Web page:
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The Boston Cannons' Championship Series roster.

Boston Cannons' Turnaround Continues with Championship Series Victory

February 19, 2024
Phil Shore
Premier Lacrosse League

SPRINGFIELD, Va. — One year ago, Brian Holman was hired as the head coach of the Cannons. During the Championship Series, he sent a text to his players that said, “Fellas, we’re going to be in this tournament next year, and we’re going win it.”

His son, Marcus Holman, at the time a member of the Archers but an impending free agent, said he accidentally received the text as well. He said no one truly believed the message his father had sent, especially after finishing in last place with a 1-9 record.

As it turns out, father knows best, as the third-seeded Boston Cannons beat the top-seeded Philadelphia Waterdogs, 23-22 in overtime, to win the 2024 PLL Championship Series at The St. James on Monday afternoon. The Waterdogs were undefeated in the tournament heading into the game.

“I like boxing,” Brian Holman said. “We talked about it being a 12-round fight. They were going to throw a punch. We were going to throw a punch. We were going to get knocked out. We needed to get back up.”

While no physical punches were thrown during the game, the Cannons set an aggressive tone early. Marcus Holman pointed out that not only did the Waterdogs defeat the Cannons in the final game of the Championship Series round-robin portion, 22-12, they also ended the team’s 2023 season in the semifinals, 17-6.

He said the team was bullied and embarrassed in both games, so they needed to “put their foot down and take a stand.”

Unfortunately for the Waterdogs, Michael Sowers was on the wrong end of the physical play. Down 2-1 about a 90 seconds into the game, Sowers wound up for a long two-point shot and was hit in the chest and went to the ground. While no penalty was called, Sowers was slow to get up and immediately walked back to the locker room. He did not return to the field and was seen on the sideline in street clothes during the broadcast in the second half.

Coming into the game, Sowers was second on the team and third in the league in touches (113) and had been a major component of the team’s success.

“You adjust on the fly,” Waterdogs head coach Andy Copelan said. “It was hard. I can’t sit here and minimize the impact that had. It took the air out of you initially. I thought we reset ourselves between quarters, and the guys showed real, real fight.”

Down 8-4 after the first quarter, Jack Traynor — who had taken a late and high cross-check to the back minutes after the hit on Sowers — scored the first goal of the second quarter. That was the start of a run by the Waterdogs during which they outscored the Cannons 11-6 in the second quarter to take a 15-14 lead into halftime.

Brian Holman went into the locker room with another analogy to motivate his players to keep moving forward.

“It’s just 32 minutes,” he said. “When you’re a little kid, 32 minutes on the playground, 32 minutes to go out in the backyard to play touch football, if your mom called you, and you knew you had 32, and she called you in at 16, how pissed off would you have been? We just said to each other, we have 16 more minutes to be out here on the playground to play ball.”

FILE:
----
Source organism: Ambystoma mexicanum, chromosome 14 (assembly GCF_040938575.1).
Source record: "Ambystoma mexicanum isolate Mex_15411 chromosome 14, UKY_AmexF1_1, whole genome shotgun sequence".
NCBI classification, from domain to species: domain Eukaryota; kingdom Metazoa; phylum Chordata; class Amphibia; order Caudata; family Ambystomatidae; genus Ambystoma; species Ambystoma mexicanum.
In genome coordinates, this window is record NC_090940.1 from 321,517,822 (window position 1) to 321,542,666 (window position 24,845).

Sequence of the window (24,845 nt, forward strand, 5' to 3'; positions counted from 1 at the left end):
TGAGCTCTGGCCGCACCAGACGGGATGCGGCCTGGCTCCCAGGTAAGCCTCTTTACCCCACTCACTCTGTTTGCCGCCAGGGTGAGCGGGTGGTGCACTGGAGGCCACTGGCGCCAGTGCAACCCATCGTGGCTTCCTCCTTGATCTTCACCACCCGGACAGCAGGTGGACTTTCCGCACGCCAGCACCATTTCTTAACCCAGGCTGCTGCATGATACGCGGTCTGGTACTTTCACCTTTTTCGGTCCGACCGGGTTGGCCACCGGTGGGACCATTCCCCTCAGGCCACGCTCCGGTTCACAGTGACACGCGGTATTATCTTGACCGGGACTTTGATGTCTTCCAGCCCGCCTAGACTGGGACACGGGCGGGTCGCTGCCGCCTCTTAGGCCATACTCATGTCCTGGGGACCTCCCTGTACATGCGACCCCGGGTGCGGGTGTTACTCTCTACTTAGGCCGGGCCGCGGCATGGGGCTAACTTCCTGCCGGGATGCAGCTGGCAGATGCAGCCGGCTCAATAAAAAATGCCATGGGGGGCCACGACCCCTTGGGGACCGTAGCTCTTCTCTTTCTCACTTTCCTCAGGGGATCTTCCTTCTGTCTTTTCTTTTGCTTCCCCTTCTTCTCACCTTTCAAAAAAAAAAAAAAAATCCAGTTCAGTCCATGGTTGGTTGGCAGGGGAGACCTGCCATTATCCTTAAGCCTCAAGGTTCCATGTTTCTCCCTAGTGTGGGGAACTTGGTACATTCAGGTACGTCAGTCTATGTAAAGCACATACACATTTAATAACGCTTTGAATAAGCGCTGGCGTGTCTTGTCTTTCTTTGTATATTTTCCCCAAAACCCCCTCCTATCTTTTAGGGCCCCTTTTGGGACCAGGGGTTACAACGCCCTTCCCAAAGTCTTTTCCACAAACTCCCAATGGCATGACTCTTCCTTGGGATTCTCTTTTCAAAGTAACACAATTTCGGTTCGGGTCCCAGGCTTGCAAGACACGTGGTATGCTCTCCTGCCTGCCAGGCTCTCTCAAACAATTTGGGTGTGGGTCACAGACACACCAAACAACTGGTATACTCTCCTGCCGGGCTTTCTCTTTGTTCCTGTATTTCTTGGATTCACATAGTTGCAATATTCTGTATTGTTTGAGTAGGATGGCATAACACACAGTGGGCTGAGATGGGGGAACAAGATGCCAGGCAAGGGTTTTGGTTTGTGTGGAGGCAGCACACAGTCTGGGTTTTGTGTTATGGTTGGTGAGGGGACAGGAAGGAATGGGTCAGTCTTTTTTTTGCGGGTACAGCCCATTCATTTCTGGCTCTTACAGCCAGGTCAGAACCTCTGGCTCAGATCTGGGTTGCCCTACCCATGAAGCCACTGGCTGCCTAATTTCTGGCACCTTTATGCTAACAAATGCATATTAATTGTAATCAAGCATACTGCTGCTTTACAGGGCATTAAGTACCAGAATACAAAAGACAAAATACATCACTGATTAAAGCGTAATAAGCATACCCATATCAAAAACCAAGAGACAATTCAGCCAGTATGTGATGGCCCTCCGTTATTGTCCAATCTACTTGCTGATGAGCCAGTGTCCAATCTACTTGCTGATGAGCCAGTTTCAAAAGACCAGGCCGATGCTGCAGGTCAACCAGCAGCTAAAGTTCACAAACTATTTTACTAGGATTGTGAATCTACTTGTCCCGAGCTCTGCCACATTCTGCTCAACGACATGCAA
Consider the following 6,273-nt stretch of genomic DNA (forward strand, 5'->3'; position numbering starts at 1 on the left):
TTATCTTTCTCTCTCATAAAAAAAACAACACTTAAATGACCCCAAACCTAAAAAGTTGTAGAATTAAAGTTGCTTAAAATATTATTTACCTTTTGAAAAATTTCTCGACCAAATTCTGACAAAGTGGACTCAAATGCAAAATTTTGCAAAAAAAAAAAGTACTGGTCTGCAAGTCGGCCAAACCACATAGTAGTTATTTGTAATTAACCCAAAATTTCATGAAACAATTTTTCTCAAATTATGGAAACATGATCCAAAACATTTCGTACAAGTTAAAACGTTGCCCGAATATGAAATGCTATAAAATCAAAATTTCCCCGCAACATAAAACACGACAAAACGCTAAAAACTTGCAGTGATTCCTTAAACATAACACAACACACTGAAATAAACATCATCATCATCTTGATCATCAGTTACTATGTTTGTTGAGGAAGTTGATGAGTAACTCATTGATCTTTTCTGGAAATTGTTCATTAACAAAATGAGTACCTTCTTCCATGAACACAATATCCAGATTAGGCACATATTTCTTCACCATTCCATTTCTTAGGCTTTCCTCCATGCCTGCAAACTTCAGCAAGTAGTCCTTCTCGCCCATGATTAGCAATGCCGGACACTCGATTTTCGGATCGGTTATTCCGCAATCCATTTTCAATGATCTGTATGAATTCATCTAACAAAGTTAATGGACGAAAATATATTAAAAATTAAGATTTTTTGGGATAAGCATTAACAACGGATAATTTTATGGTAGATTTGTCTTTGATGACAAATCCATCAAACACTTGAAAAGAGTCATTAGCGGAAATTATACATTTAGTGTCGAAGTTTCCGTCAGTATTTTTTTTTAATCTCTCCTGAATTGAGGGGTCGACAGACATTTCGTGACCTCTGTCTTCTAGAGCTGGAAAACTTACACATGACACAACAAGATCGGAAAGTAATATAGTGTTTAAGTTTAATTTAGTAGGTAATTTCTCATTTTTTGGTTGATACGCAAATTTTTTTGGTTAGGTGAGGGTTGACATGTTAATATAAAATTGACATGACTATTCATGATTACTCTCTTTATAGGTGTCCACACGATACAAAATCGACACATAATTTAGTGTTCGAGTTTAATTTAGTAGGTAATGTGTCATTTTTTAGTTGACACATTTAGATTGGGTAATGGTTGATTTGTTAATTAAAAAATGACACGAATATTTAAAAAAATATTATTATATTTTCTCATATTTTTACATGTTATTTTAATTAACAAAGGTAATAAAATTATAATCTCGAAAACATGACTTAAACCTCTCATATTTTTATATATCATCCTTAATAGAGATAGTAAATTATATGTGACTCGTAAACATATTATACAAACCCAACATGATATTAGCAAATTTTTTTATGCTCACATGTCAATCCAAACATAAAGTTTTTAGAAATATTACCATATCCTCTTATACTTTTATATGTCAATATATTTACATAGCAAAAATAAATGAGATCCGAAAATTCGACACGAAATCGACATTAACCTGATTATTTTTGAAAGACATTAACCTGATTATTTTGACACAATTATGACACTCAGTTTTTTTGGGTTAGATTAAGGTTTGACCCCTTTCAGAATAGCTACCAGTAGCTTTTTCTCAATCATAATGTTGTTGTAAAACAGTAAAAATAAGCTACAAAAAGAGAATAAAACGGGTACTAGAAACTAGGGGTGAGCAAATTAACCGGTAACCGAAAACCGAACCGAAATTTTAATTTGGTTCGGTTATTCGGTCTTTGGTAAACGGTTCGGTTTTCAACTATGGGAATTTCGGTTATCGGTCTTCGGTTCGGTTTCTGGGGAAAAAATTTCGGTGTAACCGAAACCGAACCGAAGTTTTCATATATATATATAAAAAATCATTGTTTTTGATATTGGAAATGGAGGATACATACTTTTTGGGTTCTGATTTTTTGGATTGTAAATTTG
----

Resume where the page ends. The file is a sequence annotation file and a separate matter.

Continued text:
In the second half, neither team was able to open the game up, never amassing more than a two-goal lead. Even when Traynor scored with 2:16 remaining to extend Philadelphia’s lead, the Cannons scored the final two goals of regulation, including an Asher Nolting’s score with 41 seconds left to send the game to overtime.

After Cannons goalie Colin Kirst made a save at the start of overtime, the Cannons moved down field. Nolting backed down his defender and took a close shot on goal that Waterdogs goalie Matt DeLuca stopped, but Holman picked up the rebound with a golden opportunity to score the winner. DeLuca got up quickly and made a second save to keep the game tied.

“I picked up the rebound, and I was really zoned in. I wanted to take my time and not rush. I think I picked it up and even threw in a little fake,” Holman said. “When that happened, I was weirdly calm. I wasn’t rattled about the save. Obviously, I wanted to score, but I was calm, stayed on the field, and wanted to get a stop.”

Boston got that stop, and Matt Campbell came down and took a shot that hit DeLuca in the chest. Holman once again picked up the ground ball, and said he knew not to panic. Instead of shooting like he did the previous possession, he took the ball behind the cage. Looking up, he found Matt Kavanagh, who then scored the winner. 

“Marcus picked up the rebound, and I thought he was going to shoot,” Kavanagh said. “A lot of the attention and eyes were on him. I saw Ryan Conrad sink a little lower. His body was turned. I just made that cut to the back of his head. Those are just drills we do, and just get back to the basics.” 

The championship victory was the latest step in the turnaround the organization has taken in the past year. Over the summer, the Cannons finished 7-3 and earned the second seed in the playoffs.

Holman said taking down the Waterdogs, who have now played in three of the past four PLL title games between the summer season and the Championship Series, helps continue to transform the Cannons into an upper-echelon team in the league.

“There’s top organizations in the PLL,” he said, “and we want to continue to climb our way up there.”